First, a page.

Drought Relief on Its Way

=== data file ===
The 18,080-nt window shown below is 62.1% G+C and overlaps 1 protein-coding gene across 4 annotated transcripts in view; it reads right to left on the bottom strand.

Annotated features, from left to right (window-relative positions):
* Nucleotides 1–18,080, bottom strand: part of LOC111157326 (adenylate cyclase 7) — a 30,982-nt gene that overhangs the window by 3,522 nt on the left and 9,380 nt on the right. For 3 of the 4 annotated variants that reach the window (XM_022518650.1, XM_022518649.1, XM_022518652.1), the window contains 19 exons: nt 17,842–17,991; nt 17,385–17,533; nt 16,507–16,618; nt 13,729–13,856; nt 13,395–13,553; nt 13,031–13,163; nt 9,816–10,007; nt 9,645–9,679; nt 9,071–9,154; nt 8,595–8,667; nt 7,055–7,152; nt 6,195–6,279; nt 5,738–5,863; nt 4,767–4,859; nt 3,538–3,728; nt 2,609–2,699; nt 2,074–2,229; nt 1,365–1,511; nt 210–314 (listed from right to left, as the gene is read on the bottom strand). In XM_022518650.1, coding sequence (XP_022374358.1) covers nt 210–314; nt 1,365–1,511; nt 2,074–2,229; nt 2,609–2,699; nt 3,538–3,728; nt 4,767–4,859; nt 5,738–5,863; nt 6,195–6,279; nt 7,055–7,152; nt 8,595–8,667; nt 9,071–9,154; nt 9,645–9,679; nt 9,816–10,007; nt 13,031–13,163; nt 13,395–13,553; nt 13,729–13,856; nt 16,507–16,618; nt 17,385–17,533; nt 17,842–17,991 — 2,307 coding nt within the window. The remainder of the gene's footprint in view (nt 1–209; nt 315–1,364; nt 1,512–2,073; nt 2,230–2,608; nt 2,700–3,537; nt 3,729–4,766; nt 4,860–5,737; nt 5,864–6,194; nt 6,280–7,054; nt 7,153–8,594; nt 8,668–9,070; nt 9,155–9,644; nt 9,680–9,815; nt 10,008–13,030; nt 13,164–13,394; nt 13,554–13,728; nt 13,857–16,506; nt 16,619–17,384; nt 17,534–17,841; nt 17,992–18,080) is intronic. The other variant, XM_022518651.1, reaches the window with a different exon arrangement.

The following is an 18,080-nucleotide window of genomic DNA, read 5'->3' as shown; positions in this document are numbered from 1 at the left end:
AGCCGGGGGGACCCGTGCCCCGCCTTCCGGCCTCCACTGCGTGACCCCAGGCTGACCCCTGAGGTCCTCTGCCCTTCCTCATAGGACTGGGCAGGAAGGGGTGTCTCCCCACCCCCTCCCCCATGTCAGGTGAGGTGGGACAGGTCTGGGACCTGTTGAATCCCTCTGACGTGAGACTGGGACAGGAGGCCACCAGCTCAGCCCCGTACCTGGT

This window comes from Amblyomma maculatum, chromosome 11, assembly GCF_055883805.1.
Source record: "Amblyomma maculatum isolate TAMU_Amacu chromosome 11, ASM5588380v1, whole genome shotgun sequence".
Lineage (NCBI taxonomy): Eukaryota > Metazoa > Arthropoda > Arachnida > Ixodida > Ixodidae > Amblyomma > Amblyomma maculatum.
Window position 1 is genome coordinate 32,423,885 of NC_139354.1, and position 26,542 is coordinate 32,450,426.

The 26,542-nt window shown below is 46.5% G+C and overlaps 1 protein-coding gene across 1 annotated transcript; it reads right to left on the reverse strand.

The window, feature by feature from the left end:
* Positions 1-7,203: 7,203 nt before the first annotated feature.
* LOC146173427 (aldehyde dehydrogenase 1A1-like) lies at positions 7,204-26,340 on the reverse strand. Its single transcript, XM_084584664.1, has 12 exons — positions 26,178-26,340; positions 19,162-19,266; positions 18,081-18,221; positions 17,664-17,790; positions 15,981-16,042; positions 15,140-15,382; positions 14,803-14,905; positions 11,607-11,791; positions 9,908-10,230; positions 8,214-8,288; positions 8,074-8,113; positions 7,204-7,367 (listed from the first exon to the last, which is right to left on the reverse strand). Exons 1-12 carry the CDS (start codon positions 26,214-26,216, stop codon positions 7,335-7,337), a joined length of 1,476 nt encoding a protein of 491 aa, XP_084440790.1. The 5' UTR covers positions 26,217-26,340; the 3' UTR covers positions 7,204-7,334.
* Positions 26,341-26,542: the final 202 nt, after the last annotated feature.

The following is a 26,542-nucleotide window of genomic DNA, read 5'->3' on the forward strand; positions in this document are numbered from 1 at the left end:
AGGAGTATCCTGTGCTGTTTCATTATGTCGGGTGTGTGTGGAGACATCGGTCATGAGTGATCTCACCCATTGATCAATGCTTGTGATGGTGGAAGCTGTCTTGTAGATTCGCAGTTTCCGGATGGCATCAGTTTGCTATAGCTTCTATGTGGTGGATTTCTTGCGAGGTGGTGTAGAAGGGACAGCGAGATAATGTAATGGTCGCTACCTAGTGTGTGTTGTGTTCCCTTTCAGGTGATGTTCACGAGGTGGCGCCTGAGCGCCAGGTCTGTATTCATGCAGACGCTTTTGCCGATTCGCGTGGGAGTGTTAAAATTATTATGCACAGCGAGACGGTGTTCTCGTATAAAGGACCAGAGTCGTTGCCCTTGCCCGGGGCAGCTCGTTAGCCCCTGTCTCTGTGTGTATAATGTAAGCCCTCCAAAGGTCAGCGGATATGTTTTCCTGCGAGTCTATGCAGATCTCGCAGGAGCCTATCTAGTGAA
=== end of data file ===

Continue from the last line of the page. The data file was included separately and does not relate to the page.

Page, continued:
By Petronella Sibeene WINDHOEK Cabinet has instructed regional councils to identify and register all people affected by drought this year. This will enable the National Emergency Management Committee to make plans and attend to the problem. Cabinet directed the emergency committee to use the N$20 million which has already been provided from the Contingency Fund to cater for drought in the affected areas. The committee has to implement and coordinate the emergency programme for six months. Cabinet Secretary Frans Kapofi, on instructions from the Prime Minister, last month conducted regional inspections in the Erongo, Caprivi and Kunene regions. Findings show that the Daures and Otjimbingwe constituencies in Erongo, and the Kunene and the Western Caprivi are severely affected by drought and water shortages. A total of 13 002 households or 78 012 people are affected in these regions. Most households depend on livestock and crop production for food security and income. In areas of Otjimbingwe and the Daures constituencies, some families have been without water for two to six months. Extended drought conditions and ensuing water shortages in these areas will likely cause severe stress on both people and livestock, a Cabinet statement said. Livestock is already in a fair to poor condition. Poor harvests this year were due to poor rains, prolonged dry spells, high temperatures and an outbreak of pests such as the red-bellied quelea birds at critical stages of crop development. The pests reduced the yields by 10 percent. Severely affected regions are Caprivi, Omusati, Ohangwena, Oshana and Oshikoto. Most farmers, especially those in the areas of Western Caprivi, part of Katima Mulilo Rural and the Kabbe constituencies, have no food. Most of the affected areas require food assistance and emergency grazing as well as water supply. Cabinet also mandated the Ministry of Agriculture, Water and Forestry to activate the Katima/Kongola water pipeline to provide water to the affected areas. The Namibia Early Warning and Food Information Unit (NEWFIU) Report released recently by the Ministry of Agriculture, Water and Forestry said most of the areas did not require emergency food assistance. The report explained that following a good 2006 cereal harvest, those threatened by possible hunger could survive from sufficient carryover stocks as well as alternative Orphans and Vulnerable Children (OVC) food relief and other income sources such as pension, remittances and piece work. Coping activities for poor households, the report recommends, could include casual labour, production and sale of alcoholic beverages, consumption of wild fruits, sale of livestock, sale of handcrafts, firewood and charcoal, as well as fishing and hunting. Domestic cereal production in 2006/7 is estimated at 114 100 tonnes. From this, 52 100 tonnes are white maize, 44 500 tonnes are pearl millet, 4 500 tonnes are sorghum and 13 500 tonnes are winter wheat. Cereal import requirements for the 2007/8 marketing year are estimated at 132 699 tonnes, of which 89 400 tonnes are expected to be imported commercially with a deficit of 43 200 tonnes. Compared to the 2005/6 farming season, production for 2006/7 is lower by 40 percent.